Letters from Kevin Walsh in the Arizona State Prison

Everyone is punished for an escape attempt of an unknown person


Kevin Walsh
ADC #197573
Arizona State Prison Complex Tucson
6 B4 Rincon
PO Box 24403
Tucson, Az 85734

7 December 2005

Dear Ganesh,

Thank you for writing and for your news updates. Our prison has been in lockdown since Saturday the 3rd. The guards tell us we will be locked in our cells for a month, allowed out only to shower. Supposedly an inmate tried to escape but failed returning to his cell undetected but leaving evidence of his attempt. We were strip-searched, and our cells were searched, but they still haven’t caught this person. The inmates are angry with this inmate, because his botched escape attempt caused the DOC to do this to us. I however, place all the blame on DOC where it belongs. It was they who decided to act so irrationally punishing all of us for the deed of one.

My cellmate had his television confiscated for his drug offense, but we have my radio to entertain us. There is no library service during lockdown, so I am running out of books to read. My cellmate also keeps himself occupied with his art work.

To answer an earlier inquiry regarding the inmate known as “Riot”, who tried to compel me to enter an inmate lottery, his name is R. Mikus, and his ADC number is 140239. (from the ADOC web site – ROLLIN R MIKUS 11/16/1968 FORGERY) He is scheduled for release in February.

Have you found out anything about David Irving arrest in Austria? I read very little about it in the Arizona Republic.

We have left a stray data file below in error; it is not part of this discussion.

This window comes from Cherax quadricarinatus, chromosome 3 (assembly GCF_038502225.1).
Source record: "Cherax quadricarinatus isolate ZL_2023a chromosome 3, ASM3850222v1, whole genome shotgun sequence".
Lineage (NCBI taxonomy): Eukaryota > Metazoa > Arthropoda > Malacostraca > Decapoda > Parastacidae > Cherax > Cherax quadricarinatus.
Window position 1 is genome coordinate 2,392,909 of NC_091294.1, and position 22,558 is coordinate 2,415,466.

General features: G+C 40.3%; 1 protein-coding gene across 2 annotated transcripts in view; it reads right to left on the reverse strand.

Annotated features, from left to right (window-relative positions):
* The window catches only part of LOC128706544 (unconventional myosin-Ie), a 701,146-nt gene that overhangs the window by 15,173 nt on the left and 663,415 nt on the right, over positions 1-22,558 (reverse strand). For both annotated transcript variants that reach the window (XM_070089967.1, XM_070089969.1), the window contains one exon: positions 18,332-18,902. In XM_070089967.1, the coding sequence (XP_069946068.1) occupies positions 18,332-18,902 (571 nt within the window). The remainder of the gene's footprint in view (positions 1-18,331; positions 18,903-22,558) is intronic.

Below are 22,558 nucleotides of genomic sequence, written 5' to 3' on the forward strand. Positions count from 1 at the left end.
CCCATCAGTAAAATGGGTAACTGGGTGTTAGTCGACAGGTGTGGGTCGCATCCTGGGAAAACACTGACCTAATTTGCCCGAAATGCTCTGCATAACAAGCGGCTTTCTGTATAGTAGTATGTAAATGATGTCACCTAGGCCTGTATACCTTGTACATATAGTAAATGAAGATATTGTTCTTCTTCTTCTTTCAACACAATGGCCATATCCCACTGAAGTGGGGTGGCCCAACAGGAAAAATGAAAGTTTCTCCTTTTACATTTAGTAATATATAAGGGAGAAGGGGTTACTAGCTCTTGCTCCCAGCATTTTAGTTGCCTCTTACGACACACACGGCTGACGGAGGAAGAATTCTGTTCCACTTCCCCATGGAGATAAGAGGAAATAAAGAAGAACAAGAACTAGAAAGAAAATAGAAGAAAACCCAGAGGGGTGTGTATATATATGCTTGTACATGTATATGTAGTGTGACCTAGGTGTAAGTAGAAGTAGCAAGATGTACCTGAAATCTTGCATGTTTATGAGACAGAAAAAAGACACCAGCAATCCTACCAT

I was surprised to read that my website received more than 1400 visits last month. I did not know my case had attracted so much interest.

Now to answer your inquiry about weather balloons. A weather balloon is used by meteorologists to measure conditions in the atmosphere above the ground, including temperature, humidity, pressure, wind speed and wind direction. The balloon is equipped with meteorological instruments connected to a radiosonde, which transmits the data to the ground.

A weather balloon works on the same principles as any other balloon. It is filled with helium. Helium is considerably less dense than air, and that causes the balloon to be lighter than the volume of air it displaces and thus to rise. As the air rises the pressure of the air around it decreases. Eventually, at an altitude of around 15 to 20 miles, the differential pressure causes the balloon to burst, and the instruments and radiosonde fall to the ground, where they can be recovered for reuse.

A balloon could be used as a terrorist weapon, but as its course would be at the mercy of the wind, it would not be a precision weapon. A balloon could conceivably carry a bomb, an incendiary device, radioactive materials, chemical agents, or biological agents.

During the Second World War the Japanese government actually did use balloons as a weapon against the USA. Japanese meteorologists had discovered that strong upper air winds known as the jet stream blow across the Pacific from Japan to the USA. Taking advantage of this, the Japanese launched several hundred balloons equipped with incendiary devices. Most of those balloons did not reach the USA, landing harmlessly in the Pacific, but a few reached the Pacific Northwest and started some forest fires. The damage however, was not particularly severe.

It is possible that terrorists, knowing projected wind speeds and directions, might use balloons to target American cities. They would not, however, have the precision to target a specific building or person.




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